Teachers come and teachers go, but some don't.

Occasionally, a teacher like Tom Wills, who died April 24, leaves an indelible mark in the mind of a student. Only in Wills' case, the boisterous, fatherly, intimidating, devoted "Spooky" co-founder of the Clayton Arts Academy at what is now Clayton Valley Charter High School, his visionary leadership is firmly embedded with many students and admiring colleagues.

There are current academy students, like junior Kyle Metz, who caught Wills' last English class, the year before the 30-year CVHS veteran retired three years ago. "What made Wills an amazing teacher was his passion for teaching and seeing students succeed," Metz says.

And there are longtime co-workers, like choir director Elizabeth Emigh. "Tom stuck his head in my classroom one day and asked if I'd help with the musical," she recalls. "He taught me about process, not just final product. I learned to grow alongside my students."

Wills wielded his influence like a Cat in the Hat: waltzing into a person's life and charming them into unbelievable, fantastical achievements. Much of his "mischief" happened within the ClaytonArts Academy he and co-founder Aline Lee created in 1998.

Like a "school within a school," the academy was and is an integrated program revolving around an English and social studies core. Students admitted to the academy participate in an intensive visual and performing arts curriculum aimed at preparing them for the professional world.

"I can expect more from an academy kid," Wills says, in a 2007 promotional YouTube video describing the program. "The emphasis is on figure it out: how can you do it?"

As much a philosopher and sage as he was a teacher, colleagues say Wills often answered a question with a question of his own.

Former CVHS student Meg Crowel, now an assistant project manager at Lucasfilm Animation, remembers Wills' creativity and intellect. His calm, authoritative presence was sometimes interrupted by outrageous bursts of energy.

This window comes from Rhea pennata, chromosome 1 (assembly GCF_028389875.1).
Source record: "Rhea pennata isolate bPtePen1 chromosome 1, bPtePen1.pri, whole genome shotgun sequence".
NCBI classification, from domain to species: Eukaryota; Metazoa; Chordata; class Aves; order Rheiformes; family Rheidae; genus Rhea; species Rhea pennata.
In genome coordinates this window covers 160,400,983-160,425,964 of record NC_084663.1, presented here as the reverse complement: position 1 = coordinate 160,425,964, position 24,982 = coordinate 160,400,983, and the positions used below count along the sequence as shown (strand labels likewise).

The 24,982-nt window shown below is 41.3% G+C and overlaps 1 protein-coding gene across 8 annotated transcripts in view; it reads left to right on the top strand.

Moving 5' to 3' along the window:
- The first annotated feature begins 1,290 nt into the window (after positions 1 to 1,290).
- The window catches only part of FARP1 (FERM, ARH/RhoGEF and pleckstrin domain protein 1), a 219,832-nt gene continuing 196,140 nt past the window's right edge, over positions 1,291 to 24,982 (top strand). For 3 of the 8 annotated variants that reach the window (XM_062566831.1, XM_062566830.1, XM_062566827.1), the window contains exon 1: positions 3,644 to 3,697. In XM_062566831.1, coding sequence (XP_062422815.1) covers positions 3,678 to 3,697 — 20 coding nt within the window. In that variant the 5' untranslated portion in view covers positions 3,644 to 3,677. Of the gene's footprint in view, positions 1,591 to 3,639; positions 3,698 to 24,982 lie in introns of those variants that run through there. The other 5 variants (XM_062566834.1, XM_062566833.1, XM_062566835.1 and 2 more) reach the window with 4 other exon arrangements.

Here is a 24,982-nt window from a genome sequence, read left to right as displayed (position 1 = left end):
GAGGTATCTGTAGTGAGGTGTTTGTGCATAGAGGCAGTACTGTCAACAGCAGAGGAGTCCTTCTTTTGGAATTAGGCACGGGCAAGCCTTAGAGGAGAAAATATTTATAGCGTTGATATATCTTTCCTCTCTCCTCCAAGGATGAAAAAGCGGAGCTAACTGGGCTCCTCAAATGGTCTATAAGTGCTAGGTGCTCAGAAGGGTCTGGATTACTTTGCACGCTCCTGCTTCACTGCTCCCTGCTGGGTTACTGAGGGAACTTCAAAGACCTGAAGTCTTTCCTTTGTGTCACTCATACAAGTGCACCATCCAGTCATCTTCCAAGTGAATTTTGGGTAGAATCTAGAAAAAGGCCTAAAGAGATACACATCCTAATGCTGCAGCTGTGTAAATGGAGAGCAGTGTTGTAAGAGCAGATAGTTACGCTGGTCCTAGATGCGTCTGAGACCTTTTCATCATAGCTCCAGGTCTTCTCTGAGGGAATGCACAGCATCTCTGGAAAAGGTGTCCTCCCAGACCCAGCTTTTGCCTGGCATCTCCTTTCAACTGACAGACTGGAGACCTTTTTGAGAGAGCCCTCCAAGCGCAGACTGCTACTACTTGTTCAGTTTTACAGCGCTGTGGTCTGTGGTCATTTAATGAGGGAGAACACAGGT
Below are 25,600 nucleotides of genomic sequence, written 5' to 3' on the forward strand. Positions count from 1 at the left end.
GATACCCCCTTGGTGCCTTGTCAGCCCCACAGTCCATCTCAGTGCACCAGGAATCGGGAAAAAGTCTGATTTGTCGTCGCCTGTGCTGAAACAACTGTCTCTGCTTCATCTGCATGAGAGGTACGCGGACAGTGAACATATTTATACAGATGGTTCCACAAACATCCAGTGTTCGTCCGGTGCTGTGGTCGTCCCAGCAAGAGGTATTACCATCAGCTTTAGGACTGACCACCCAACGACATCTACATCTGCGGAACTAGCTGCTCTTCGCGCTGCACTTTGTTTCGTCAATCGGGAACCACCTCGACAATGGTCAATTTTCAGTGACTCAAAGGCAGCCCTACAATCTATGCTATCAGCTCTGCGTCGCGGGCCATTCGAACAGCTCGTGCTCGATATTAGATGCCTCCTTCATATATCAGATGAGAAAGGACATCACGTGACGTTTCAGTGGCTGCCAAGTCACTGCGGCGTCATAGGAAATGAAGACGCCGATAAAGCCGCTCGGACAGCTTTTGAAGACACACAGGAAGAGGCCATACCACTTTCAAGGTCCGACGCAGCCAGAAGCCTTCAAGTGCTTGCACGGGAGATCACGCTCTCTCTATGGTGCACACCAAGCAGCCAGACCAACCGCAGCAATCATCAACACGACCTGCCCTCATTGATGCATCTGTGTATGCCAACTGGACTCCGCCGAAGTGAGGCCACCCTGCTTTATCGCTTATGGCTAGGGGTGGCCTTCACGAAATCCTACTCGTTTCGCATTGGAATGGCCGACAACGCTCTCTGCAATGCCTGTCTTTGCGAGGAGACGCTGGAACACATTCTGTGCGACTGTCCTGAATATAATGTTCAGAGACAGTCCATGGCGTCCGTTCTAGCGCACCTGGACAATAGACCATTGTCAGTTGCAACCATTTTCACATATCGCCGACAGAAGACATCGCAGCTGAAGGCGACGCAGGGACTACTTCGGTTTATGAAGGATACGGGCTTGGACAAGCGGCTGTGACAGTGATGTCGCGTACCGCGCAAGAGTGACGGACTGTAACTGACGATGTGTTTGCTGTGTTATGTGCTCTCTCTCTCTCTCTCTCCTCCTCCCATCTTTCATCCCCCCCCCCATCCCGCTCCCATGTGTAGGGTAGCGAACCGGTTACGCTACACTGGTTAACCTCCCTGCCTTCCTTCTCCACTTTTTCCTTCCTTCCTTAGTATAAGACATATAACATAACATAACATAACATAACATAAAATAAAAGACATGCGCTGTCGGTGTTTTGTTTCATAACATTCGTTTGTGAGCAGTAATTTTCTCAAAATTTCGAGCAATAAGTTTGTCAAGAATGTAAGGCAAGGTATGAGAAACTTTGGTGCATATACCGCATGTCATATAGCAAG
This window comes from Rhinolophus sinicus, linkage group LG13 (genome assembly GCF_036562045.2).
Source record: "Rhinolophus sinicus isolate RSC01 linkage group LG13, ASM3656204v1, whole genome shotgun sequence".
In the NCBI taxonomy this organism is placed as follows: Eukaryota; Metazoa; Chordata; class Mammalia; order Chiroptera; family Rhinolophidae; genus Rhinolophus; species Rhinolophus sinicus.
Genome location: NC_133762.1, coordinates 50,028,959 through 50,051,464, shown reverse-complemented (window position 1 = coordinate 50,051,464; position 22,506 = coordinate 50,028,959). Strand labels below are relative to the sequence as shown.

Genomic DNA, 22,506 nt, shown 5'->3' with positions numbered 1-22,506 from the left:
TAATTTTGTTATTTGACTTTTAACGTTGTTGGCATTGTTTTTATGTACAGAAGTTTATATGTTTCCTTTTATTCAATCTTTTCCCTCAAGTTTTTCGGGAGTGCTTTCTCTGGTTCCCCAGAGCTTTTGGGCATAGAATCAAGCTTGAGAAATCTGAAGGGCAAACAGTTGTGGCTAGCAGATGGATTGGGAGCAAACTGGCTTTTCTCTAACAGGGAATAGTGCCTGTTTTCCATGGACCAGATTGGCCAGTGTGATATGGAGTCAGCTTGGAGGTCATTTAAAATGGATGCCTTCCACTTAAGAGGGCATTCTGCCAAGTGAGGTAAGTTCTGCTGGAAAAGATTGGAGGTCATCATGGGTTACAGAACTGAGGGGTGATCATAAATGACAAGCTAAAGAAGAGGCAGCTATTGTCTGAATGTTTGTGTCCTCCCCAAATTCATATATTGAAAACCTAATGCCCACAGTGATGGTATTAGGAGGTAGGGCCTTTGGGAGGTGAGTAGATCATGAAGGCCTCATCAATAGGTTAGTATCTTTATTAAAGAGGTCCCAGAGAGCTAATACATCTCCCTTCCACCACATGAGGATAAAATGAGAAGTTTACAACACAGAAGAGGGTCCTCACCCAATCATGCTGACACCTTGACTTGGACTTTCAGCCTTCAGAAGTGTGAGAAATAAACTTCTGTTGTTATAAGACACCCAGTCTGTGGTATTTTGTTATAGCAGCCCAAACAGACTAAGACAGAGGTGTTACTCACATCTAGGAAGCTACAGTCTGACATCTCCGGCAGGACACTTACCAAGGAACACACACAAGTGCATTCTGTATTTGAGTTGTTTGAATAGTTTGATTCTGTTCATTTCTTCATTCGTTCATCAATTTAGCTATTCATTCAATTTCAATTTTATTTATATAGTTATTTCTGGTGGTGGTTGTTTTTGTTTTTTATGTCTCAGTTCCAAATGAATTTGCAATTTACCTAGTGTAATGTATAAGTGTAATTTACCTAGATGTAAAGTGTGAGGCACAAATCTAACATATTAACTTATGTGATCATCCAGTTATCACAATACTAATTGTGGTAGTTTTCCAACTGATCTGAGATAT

"He wore a grim reapers 'outfit' and Birkenstock sandals for almost the entirety of the spring of 1997," she remembers. "He wore chunky turquoise jewelry and once he busted out in full stage baritone voice singing "Old Man River" -- just out of the blue! His whole energy with students changed once they showed they were engaged, and he became very warm and encouraging."

What he gave was unforgettable.

"His strength, both as a teacher and a colleague, was the value he placed on questioning and exploration to develop understanding," CVCHS English teacher Kevin Cline writes in an email.

Nine-year CVCHS English teacher and 1999 academy grad Neil McChesney says it all comes back to the stage. Wills taught him how to interact, and to this day, he follows Wills' adaptation of a Sanford Meisner dictum: "Living is acting imaginatively under truthful circumstances."

"He taught me who I really am," McChesney says. "He taught me to dream about where I could go in life."

He also helped his co-workers survive staff meetings.

"During faculty meetings that were cyclical and horrible, Tom would sit there like a kid in a classroom, not paying attention," McChesney says, laughing at the memory. "After 20 minutes of nonsense, he'd come in with one sentence that would strike awe in everyone."

"One month after he retired, when I was in the hospital on emergency maternity leave, he stopped in to see me," Emigh recalls. "I was worried about my class and he just said, 'I'll do it. I'll sub.' That's Tom."

Jenny DeAngelis, a history teacher and ClaytonArts Academy's co-coordinator with Liz Abbott, says mutual respect endeared him to his students and is a large part of why she is teaching today.

"The day he died, I had four different students from various colleges come back to campus to simply just be here, cry together, tell stories about him, and be around those of us who knew him best. His Facebook page was incredible: students and alumni posted message after message thanking him and telling him what an impact he had on their lives," she says.

For a man who devoted his life to words -- and whose passing inspires a tsunami of verbal acknowledgment -- it's ironic and completely in character to find he sums up the entire legacy he leaves behind with spartan authenticity.

Closing the ClaytonArts Academy online video, Wills says, simply, "For me, it's home."

EPITAPH
Thomas Wills of Concord
Born: Dec. 1, 1947
Died: April 24, 2013
Survivors: Wife Katie; sons JT and Kris; sisters Karen and Kathe; and brother Mike
Services: Memorial service 10:30 a.m. May 11, Mt. Diablo Unitarian Universalist Church, 55 Eckley Lane, Walnut Creek
Memorial gifts: Donations in Tom's name can be made to MDUUC Walnut Creek or the Cancer Support Community of Walnut Creek